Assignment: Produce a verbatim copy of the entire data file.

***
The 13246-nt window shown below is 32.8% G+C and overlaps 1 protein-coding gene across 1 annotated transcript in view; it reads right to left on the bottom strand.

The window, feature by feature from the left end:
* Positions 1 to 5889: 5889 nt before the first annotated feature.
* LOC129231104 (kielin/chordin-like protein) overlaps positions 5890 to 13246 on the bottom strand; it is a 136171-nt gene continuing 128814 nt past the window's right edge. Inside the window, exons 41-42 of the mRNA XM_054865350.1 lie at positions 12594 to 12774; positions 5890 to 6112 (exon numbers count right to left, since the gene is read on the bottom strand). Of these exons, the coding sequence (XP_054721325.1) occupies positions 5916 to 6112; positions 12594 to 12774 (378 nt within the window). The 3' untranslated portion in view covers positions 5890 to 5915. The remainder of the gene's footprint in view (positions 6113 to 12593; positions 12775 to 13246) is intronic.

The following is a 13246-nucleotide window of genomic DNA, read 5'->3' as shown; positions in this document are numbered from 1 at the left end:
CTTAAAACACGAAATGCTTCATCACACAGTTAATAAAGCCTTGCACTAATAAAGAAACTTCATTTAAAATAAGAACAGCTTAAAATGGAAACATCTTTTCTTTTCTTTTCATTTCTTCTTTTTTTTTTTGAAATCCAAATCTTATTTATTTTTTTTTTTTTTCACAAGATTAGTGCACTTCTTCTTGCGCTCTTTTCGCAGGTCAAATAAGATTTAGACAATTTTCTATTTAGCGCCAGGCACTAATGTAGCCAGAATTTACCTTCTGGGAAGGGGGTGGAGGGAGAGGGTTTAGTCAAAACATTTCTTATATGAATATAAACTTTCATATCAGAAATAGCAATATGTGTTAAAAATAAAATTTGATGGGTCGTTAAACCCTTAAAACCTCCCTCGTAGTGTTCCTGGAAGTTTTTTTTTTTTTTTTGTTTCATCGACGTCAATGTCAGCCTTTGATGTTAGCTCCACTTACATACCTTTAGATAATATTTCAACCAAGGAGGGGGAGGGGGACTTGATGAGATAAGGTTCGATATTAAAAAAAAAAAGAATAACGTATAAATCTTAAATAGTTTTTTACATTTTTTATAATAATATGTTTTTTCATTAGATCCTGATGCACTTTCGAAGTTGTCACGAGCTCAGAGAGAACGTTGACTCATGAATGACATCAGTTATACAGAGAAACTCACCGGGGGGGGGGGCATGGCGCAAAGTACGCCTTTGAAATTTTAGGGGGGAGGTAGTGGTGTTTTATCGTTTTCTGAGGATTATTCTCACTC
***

The 13246-nt window shown below is 32.8% G+C and overlaps 1 protein-coding gene across 1 annotated transcript in view; it reads right to left on the bottom strand.

The window, feature by feature from the left end:
* Positions 1 to 5889: 5889 nt before the first annotated feature.
* LOC129231104 (kielin/chordin-like protein) overlaps positions 5890 to 13246 on the bottom strand; it is a 136171-nt gene continuing 128814 nt past the window's right edge. Inside the window, exons 41-42 of the mRNA XM_054865350.1 lie at positions 12594 to 12774; positions 5890 to 6112 (exon numbers count right to left, since the gene is read on the bottom strand). Of these exons, the coding sequence (XP_054721325.1) occupies positions 5916 to 6112; positions 12594 to 12774 (378 nt within the window). The 3' untranslated portion in view covers positions 5890 to 5915. The remainder of the gene's footprint in view (positions 6113 to 12593; positions 12775 to 13246) is intronic.

The following is a 13246-nucleotide window of genomic DNA, read 5'->3' as shown; positions in this document are numbered from 1 at the left end:
CTTAAAACACGAAATGCTTCATCACACAGTTAATAAAGCCTTGCACTAATAAAGAAACTTCATTTAAAATAAGAACAGCTTAAAATGGAAACATCTTTTCTTTTCTTTTCATTTCTTCTTTTTTTTTTTGAAATCCAAATCTTATTTATTTTTTTTTTTTTTCACAAGATTAGTGCACTTCTTCTTGCGCTCTTTTCGCAGGTCAAATAAGATTTAGACAATTTTCTATTTAGCGCCAGGCACTAATGTAGCCAGAATTTACCTTCTGGGAAGGGGGTGGAGGGAGAGGGTTTAGTCAAAACATTTCTTATATGAATATAAACTTTCATATCAGAAATAGCAATATGTGTTAAAAATAAAATTTGATGGGTCGTTAAACCCTTAAAACCTCCCTCGTAGTGTTCCTGGAAGTTTTTTTTTTTTTTTTGTTTCATCGACGTCAATGTCAGCCTTTGATGTTAGCTCCACTTACATACCTTTAGATAATATTTCAACCAAGGAGGGGGAGGGGGACTTGATGAGATAAGGTTCGATATTAAAAAAAAAAAGAATAACGTATAAATCTTAAATAGTTTTTTACATTTTTTATAATAATATGTTTTTTCATTAGATCCTGATGCACTTTCGAAGTTGTCACGAGCTCAGAGAGAACGTTGACTCATGAATGACATCAGTTATACAGAGAAACTCACCGGGGGGGGGGGCATGGCGCAAAGTACGCCTTTGAAATTTTAGGGGGGAGGTAGTGGTGTTTTATCGTTTTCTGAGGATTATTCTCACTC